It's a different type of grief to my mother’s sudden death.
This grief is profound. This is grieving for the living. This is grieving for a relationship where the reality is, ‘there is no resolution’.
This grief requires me digging deep to find acceptance, love, compassion and understanding for myself in a situation that is beyond repair. Some days, some times, I can do this. However, at other times and on other days I find it difficult or even impossible.
So, on my good days I meditate, I walk, I talk, I write, I hug, I observe my emotions and feelings, and I make choices for the benefit of my highest good and the highest good of all concerned. On my bad days I sob my heart out for the experience I am going through. I ache for a resolution that is not possible. I ask for understanding and support from those close to me, and I do the same things that I do on my good days … if I can.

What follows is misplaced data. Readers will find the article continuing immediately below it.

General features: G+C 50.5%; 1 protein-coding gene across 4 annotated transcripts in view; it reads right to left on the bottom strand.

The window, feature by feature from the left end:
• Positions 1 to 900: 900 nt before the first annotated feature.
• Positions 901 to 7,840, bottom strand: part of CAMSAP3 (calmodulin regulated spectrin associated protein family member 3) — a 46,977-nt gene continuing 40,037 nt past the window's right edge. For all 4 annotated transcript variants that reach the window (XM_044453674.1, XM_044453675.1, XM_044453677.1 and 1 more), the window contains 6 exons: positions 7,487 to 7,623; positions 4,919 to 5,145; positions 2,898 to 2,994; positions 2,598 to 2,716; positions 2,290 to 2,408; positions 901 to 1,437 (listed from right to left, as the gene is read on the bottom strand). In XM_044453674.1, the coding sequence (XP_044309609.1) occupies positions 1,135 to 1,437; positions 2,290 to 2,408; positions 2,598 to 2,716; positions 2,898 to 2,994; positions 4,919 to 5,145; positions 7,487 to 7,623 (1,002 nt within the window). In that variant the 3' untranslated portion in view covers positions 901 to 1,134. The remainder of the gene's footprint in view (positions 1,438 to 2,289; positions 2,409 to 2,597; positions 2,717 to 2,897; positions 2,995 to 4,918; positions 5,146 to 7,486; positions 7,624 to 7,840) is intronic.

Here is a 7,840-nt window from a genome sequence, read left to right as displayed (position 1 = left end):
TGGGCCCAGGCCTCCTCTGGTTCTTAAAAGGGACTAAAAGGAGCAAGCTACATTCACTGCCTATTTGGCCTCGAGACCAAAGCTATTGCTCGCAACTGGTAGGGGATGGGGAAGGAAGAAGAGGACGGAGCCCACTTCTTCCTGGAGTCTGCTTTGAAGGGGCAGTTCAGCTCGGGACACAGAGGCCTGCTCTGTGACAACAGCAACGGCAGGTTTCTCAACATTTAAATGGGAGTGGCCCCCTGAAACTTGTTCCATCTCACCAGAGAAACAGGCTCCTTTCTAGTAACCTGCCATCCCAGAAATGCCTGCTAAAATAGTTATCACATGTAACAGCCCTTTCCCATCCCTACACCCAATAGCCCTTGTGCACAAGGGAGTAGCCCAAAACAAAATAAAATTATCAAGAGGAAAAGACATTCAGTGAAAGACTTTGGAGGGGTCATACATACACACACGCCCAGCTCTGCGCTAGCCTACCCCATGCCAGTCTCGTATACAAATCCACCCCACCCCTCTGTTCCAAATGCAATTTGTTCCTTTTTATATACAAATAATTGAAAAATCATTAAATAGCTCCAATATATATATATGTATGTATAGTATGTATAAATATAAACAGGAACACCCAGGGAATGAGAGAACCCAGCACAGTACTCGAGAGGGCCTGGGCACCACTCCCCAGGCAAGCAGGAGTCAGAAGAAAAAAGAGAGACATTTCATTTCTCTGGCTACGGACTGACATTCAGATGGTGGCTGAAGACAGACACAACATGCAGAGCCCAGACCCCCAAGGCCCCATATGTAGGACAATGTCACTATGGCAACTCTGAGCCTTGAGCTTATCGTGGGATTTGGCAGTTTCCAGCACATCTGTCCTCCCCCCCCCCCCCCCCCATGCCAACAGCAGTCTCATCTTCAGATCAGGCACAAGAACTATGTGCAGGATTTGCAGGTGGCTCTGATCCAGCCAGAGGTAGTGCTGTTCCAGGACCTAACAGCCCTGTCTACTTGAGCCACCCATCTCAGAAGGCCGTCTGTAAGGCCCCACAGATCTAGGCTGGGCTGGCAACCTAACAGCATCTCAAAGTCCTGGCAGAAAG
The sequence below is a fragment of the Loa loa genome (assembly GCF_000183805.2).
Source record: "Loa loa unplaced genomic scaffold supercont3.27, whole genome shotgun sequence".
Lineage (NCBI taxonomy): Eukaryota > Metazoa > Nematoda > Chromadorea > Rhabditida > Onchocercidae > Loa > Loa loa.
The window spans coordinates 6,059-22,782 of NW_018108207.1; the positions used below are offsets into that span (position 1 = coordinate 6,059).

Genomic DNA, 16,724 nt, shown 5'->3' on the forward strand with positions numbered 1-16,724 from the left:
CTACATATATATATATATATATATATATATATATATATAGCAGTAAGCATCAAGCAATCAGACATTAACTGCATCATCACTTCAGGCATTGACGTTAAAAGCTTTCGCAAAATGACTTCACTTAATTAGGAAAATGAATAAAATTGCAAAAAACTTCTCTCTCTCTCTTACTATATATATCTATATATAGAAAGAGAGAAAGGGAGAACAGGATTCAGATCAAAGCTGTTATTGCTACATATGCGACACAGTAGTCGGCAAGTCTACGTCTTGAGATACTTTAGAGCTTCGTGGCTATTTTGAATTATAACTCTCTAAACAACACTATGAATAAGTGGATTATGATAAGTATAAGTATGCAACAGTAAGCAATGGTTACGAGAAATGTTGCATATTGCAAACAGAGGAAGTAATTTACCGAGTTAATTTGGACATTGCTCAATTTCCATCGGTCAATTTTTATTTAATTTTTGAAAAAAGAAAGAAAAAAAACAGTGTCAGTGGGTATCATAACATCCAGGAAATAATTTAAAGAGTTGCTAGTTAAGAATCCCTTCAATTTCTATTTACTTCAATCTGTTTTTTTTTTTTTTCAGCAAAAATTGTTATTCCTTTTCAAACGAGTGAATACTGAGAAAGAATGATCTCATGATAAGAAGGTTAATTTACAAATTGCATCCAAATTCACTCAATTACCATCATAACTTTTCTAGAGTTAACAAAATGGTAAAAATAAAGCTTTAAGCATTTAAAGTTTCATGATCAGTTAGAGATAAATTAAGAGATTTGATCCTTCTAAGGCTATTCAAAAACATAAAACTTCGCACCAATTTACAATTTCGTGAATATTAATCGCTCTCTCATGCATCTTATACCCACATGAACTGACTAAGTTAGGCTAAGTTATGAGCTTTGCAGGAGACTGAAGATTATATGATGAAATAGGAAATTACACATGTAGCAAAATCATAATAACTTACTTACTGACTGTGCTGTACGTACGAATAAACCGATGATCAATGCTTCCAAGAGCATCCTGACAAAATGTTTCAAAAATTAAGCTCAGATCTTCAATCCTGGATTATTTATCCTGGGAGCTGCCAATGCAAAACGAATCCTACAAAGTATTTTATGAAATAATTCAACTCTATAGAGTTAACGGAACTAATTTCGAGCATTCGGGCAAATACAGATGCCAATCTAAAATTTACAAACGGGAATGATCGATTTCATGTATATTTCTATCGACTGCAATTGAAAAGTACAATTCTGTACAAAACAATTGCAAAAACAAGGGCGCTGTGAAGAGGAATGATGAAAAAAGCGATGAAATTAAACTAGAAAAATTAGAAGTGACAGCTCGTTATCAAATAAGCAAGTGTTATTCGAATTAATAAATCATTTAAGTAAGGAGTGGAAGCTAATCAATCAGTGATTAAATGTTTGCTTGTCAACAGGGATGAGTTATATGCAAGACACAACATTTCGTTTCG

In my own personal experience I know:
- There is no recipe for grieving.
- In any given moment the feelings come and go.
- Live in the moment.
Whatever you are grieving for, grief can take you completely by surprise. Taking time to recognise and acknowledge you are grieving, then observing your emotions and feelings, will empower you to make the best choice for you in any circumstance.
Self-awareness is your greatest gift when you are grieving because it allows you to help yourself.
Self-awareness also guides you when it's is time to reach out and ask for help.
Listen to your inner guidance and you will know.
May love, light and healing present in your life every day.
PS: At the end of writing this I sat here with the feeling: "I am so proud of myself" … and I am. I believe facing ‘all of me’, both the light and dark side, is one of the most empowering things I will ever do in my life.
Thank you to my husband John, my kids and my close friends who have supported me when I needed it most.
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